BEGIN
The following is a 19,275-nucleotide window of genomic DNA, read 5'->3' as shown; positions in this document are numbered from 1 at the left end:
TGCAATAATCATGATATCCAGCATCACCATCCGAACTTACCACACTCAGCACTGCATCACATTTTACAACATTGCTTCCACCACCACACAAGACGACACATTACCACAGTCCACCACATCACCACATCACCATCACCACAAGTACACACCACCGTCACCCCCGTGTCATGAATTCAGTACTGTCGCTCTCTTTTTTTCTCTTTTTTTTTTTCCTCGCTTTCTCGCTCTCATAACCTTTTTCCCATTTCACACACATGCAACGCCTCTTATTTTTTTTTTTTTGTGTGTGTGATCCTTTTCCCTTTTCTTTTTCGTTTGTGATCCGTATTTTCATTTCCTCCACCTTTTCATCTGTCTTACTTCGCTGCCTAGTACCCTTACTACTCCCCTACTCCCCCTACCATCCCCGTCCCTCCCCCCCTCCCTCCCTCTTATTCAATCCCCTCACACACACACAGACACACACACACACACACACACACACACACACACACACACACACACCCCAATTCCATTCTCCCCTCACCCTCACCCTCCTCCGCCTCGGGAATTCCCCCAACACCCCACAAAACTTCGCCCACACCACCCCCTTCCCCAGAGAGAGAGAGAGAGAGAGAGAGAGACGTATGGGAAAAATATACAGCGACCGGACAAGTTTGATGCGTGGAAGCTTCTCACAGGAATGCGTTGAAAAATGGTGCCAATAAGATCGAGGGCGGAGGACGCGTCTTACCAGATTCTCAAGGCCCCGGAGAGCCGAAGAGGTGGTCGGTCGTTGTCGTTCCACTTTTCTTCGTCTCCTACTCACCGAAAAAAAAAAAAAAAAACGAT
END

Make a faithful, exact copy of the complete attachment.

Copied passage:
The following is a 19,275-nucleotide window of genomic DNA, read 5'->3' as shown; positions in this document are numbered from 1 at the left end:
TGCAATAATCATGATATCCAGCATCACCATCCGAACTTACCACACTCAGCACTGCATCACATTTTACAACATTGCTTCCACCACCACACAAGACGACACATTACCACAGTCCACCACATCACCACATCACCATCACCACAAGTACACACCACCGTCACCCCCGTGTCATGAATTCAGTACTGTCGCTCTCTTTTTTTCTCTTTTTTTTTTTCCTCGCTTTCTCGCTCTCATAACCTTTTTCCCATTTCACACACATGCAACGCCTCTTATTTTTTTTTTTTTGTGTGTGTGATCCTTTTCCCTTTTCTTTTTCGTTTGTGATCCGTATTTTCATTTCCTCCACCTTTTCATCTGTCTTACTTCGCTGCCTAGTACCCTTACTACTCCCCTACTCCCCCTACCATCCCCGTCCCTCCCCCCCTCCCTCCCTCTTATTCAATCCCCTCACACACACACAGACACACACACACACACACACACACACACACACACACACACACACACCCCAATTCCATTCTCCCCTCACCCTCACCCTCCTCCGCCTCGGGAATTCCCCCAACACCCCACAAAACTTCGCCCACACCACCCCCTTCCCCAGAGAGAGAGAGAGAGAGAGAGAGAGACGTATGGGAAAAATATACAGCGACCGGACAAGTTTGATGCGTGGAAGCTTCTCACAGGAATGCGTTGAAAAATGGTGCCAATAAGATCGAGGGCGGAGGACGCGTCTTACCAGATTCTCAAGGCCCCGGAGAGCCGAAGAGGTGGTCGGTCGTTGTCGTTCCACTTTTCTTCGTCTCCTACTCACCGAAAAAAAAAAAAAAAAACGAT